New technology allows marine farmers to check crops remotely
New research could soon allow marine farmers to check their crops remotely, rather than go out into the water.
The research is part of a five-year project by the Nelson Cawthron Institute to develop smart technology for the aquaculture industry.
Cawthron’s chief science officer Chris Cornelisen says the technology will make life easier.
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“Well, farmers have to get on a boat and visit their farms. Our science and technology are bringing this farm to their desk.”
Part of the research is a float that when connected to a line of sensors shows the temperature of the water at various depths. The information is returned in real time.
Water temperature is especially important, as seafood often struggles at warmer temperatures.
Cawthron has also developed a machine that goes up and down a line of mussels and then sends video to a computer that allows farmers to see up close what the crop is like.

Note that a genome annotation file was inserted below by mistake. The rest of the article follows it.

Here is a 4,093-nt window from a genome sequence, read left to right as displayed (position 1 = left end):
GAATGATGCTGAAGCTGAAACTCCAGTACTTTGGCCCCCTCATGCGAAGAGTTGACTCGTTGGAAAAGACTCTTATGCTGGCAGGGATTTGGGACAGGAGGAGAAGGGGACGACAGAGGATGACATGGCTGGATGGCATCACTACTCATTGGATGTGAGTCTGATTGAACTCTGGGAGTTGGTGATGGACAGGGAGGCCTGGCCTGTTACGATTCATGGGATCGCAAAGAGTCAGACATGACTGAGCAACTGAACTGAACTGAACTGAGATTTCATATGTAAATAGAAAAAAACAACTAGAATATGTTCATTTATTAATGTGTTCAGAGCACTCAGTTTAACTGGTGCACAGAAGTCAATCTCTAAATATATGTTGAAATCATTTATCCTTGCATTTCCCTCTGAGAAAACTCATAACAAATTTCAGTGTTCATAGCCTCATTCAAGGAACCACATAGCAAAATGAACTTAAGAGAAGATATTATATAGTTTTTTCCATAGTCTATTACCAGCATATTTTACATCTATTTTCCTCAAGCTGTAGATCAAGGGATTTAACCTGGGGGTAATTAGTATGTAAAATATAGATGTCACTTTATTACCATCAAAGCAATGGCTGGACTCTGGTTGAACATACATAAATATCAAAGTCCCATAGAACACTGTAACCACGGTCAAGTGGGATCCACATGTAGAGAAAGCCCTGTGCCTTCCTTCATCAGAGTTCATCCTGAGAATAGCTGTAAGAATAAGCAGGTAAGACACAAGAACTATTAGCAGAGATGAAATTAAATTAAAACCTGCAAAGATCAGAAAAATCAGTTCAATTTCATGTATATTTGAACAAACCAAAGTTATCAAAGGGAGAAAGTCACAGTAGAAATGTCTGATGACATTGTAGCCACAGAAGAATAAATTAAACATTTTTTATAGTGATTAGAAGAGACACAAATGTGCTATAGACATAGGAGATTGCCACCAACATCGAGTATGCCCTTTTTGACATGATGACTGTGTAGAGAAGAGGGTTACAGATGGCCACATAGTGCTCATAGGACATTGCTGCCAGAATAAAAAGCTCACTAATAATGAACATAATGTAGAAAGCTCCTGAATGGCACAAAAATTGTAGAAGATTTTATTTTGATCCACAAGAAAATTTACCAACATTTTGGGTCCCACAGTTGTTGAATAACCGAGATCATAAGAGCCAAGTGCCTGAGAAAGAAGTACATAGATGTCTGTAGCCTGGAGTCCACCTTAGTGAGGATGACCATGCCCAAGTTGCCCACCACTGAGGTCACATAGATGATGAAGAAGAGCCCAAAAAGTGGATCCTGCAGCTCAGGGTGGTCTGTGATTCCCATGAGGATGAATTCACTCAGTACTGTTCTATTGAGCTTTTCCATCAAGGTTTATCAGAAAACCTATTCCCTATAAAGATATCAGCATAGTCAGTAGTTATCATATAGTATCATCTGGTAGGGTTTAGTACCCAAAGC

And in a global novelty, Cawthron has connected high-tech sensors directly to the mussels in the ocean.
Cawthron marine scientist Heni Unwin says sensor information can show what’s going on in the ocean.
“It’s measuring if a mussel is open, so it can tell you if it’s feeding, it can also tell you if a mussel has a natural rhythm pattern or if the mussel is closed for a very long period of time.”
Cawthron, the largest independent scientific organization in the country, has been doing research as part of the National Science Challenge.
Aquaculture has the potential to be a major source of income for New Zealand, as the government wants to bring it to a $ 3 billion industry by 2035. But climate change and global warming could pose some challenges. .
Cornelisen says gathering information is important to building the resilience of the industry.
“The data is of great importance and something they haven’t been collecting much and we’re enabling it.”
NIWA’s Niall Broekhuizen studies the environmental effects of aquaculture and says everyone involved is already looking for ways to mitigate potential future challenges.
Broekhuizen says better information will help make decisions.
“This gives options to the industry … which farms we should go out to visit right now because there is some evidence of a problem and which ones we can afford to leave for a few months because we are sure the crop is healthy.”
Although much of the research has been done on mussels, it could also be used in other seafood and even in salmon farming.
The Cawthron Institute research program ends in June and is expected to be rolled out worldwide.